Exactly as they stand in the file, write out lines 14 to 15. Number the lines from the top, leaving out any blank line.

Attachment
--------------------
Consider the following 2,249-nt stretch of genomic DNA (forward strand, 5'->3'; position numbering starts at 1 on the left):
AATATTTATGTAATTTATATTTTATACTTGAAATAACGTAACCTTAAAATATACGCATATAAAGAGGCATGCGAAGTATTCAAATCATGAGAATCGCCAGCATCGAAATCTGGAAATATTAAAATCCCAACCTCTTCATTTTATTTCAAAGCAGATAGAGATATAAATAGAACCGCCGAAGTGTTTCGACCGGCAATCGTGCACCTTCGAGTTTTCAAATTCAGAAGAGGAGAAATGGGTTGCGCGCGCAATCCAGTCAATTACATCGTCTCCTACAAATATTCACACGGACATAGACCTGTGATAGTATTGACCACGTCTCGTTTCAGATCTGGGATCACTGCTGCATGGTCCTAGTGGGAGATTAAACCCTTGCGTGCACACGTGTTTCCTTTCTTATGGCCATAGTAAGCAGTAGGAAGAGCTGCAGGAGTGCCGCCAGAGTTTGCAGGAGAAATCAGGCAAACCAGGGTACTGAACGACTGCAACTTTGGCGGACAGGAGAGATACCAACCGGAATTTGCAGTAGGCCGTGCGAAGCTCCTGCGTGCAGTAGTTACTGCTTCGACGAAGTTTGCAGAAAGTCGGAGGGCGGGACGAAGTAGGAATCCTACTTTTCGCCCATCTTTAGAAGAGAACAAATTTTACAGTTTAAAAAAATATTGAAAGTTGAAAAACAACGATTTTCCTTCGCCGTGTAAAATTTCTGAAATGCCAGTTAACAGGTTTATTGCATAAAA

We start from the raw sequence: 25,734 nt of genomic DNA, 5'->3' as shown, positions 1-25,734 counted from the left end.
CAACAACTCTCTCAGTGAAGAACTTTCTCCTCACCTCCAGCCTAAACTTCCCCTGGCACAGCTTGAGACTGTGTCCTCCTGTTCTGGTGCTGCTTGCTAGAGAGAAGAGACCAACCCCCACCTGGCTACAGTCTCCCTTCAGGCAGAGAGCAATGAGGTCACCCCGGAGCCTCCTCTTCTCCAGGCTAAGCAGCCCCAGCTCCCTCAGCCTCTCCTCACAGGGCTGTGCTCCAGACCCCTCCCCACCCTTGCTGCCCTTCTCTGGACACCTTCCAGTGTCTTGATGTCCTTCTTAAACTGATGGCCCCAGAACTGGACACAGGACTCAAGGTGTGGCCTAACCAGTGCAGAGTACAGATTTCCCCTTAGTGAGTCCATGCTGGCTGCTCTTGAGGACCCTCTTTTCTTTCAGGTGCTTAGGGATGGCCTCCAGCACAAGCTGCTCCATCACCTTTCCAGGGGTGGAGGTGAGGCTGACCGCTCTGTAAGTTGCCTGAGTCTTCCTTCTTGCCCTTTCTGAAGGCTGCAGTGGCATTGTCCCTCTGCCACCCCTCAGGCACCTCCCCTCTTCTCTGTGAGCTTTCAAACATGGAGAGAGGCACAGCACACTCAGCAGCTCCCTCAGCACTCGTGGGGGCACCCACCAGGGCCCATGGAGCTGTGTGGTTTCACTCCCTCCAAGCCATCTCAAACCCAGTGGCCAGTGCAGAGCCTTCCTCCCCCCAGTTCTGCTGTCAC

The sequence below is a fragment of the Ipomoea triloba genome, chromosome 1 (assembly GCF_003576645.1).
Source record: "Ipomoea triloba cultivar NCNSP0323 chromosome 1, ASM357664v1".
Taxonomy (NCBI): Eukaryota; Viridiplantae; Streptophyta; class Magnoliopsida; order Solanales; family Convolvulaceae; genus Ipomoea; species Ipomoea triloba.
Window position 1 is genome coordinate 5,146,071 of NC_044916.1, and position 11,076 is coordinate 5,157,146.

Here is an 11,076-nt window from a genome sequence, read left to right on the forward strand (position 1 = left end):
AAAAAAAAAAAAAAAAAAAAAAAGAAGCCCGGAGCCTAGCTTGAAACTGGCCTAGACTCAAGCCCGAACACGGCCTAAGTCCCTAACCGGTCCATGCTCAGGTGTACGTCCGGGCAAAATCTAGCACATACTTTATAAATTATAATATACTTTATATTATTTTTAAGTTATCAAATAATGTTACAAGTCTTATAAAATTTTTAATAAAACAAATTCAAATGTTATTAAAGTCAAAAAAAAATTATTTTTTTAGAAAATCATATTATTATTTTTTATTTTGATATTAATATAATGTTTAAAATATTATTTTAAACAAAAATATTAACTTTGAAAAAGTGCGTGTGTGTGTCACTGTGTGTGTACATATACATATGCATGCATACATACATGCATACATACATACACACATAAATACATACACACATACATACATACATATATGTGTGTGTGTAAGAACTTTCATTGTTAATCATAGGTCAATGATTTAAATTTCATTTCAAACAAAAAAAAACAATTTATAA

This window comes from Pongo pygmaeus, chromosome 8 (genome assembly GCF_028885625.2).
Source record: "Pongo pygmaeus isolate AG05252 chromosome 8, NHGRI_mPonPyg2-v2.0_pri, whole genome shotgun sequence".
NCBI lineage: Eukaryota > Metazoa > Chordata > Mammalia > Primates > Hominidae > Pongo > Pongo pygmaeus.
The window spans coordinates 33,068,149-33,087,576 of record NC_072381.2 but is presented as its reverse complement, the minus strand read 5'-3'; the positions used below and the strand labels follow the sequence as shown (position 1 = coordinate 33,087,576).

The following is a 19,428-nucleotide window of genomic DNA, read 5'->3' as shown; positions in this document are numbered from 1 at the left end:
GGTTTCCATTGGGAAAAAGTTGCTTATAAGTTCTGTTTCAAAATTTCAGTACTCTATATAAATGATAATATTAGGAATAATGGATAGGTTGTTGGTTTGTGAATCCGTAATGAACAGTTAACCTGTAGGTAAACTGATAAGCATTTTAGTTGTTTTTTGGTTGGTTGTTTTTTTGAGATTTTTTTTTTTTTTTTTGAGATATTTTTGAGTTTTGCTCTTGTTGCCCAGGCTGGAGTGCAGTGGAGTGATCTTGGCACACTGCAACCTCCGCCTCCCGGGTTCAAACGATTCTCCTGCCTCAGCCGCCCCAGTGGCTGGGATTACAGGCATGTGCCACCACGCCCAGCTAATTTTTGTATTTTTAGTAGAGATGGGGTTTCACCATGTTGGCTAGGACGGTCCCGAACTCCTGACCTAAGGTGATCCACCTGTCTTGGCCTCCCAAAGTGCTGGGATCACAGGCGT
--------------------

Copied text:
The window spans coordinates 33,068,149-33,087,576 of record NC_072381.2 but is presented as its reverse complement, the minus strand read 5'-3'; the positions used below and the strand labels follow the sequence as shown (position 1 = coordinate 33,087,576).

The following is a 19,428-nucleotide window of genomic DNA, read 5'->3' as shown; positions in this document are numbered from 1 at the left end: